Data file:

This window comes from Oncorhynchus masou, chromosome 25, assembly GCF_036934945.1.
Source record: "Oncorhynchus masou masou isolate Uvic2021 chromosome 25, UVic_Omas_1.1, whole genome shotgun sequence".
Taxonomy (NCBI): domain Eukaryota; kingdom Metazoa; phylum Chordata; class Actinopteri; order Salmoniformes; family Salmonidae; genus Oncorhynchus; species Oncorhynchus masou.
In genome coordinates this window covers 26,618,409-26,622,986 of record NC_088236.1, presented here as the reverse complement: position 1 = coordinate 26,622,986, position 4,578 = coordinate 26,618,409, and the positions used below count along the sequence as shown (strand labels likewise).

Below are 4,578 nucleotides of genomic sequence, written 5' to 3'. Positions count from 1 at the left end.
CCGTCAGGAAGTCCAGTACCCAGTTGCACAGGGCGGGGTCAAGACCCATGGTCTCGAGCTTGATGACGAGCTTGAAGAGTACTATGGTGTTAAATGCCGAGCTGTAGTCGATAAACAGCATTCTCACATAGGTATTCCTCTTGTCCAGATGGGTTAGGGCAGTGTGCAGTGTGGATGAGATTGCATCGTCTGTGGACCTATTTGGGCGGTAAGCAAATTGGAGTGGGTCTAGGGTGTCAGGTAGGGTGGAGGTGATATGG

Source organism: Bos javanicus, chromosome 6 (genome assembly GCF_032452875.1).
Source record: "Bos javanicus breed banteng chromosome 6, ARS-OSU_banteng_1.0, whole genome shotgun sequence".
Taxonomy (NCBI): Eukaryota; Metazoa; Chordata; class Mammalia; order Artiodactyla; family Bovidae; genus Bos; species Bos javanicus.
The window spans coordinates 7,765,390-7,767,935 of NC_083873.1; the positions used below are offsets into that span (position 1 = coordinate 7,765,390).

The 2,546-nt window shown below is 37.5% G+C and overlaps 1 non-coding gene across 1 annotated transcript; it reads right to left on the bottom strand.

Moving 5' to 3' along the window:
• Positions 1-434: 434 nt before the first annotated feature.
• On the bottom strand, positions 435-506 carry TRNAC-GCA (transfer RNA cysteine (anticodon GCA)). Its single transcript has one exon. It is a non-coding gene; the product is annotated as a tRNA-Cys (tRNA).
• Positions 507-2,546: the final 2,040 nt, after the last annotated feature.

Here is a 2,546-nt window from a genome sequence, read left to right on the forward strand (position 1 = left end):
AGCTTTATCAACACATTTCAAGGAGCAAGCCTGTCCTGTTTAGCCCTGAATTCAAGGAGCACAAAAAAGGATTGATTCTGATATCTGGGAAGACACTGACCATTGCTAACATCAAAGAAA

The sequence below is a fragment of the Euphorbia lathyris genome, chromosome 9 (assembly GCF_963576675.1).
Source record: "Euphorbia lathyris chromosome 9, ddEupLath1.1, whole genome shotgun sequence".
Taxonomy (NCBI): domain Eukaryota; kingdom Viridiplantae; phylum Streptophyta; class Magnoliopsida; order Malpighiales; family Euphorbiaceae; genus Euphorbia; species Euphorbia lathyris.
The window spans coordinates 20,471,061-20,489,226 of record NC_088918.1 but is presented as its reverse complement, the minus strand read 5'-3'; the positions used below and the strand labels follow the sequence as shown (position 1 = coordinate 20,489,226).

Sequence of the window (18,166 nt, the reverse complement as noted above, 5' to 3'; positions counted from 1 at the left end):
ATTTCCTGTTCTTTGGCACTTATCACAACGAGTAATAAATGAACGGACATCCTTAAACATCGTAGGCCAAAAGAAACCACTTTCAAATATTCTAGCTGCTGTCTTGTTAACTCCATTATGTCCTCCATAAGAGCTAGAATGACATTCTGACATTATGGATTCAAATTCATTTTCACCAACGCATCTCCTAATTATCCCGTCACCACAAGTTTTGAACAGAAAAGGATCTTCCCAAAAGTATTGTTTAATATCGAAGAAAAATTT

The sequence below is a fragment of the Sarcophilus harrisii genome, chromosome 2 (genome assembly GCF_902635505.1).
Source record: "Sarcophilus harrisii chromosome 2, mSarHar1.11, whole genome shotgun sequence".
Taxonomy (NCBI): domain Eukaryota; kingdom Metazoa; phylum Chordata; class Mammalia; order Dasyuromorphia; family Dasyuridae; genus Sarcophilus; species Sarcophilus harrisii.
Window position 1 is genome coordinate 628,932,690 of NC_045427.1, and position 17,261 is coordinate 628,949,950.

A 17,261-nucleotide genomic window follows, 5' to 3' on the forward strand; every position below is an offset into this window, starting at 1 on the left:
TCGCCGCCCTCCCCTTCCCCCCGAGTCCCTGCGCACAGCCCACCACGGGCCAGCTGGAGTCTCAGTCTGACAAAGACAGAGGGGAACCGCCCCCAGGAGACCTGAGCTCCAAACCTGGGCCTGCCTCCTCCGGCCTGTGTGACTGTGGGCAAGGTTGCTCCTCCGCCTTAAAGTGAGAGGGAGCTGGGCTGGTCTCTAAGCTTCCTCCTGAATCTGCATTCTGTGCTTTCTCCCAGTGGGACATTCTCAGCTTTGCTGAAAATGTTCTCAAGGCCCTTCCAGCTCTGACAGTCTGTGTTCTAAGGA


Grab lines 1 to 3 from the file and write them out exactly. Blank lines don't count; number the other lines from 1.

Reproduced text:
This window comes from Oncorhynchus masou, chromosome 25, assembly GCF_036934945.1.
Source record: "Oncorhynchus masou masou isolate Uvic2021 chromosome 25, UVic_Omas_1.1, whole genome shotgun sequence".
Taxonomy (NCBI): domain Eukaryota; kingdom Metazoa; phylum Chordata; class Actinopteri; order Salmoniformes; family Salmonidae; genus Oncorhynchus; species Oncorhynchus masou.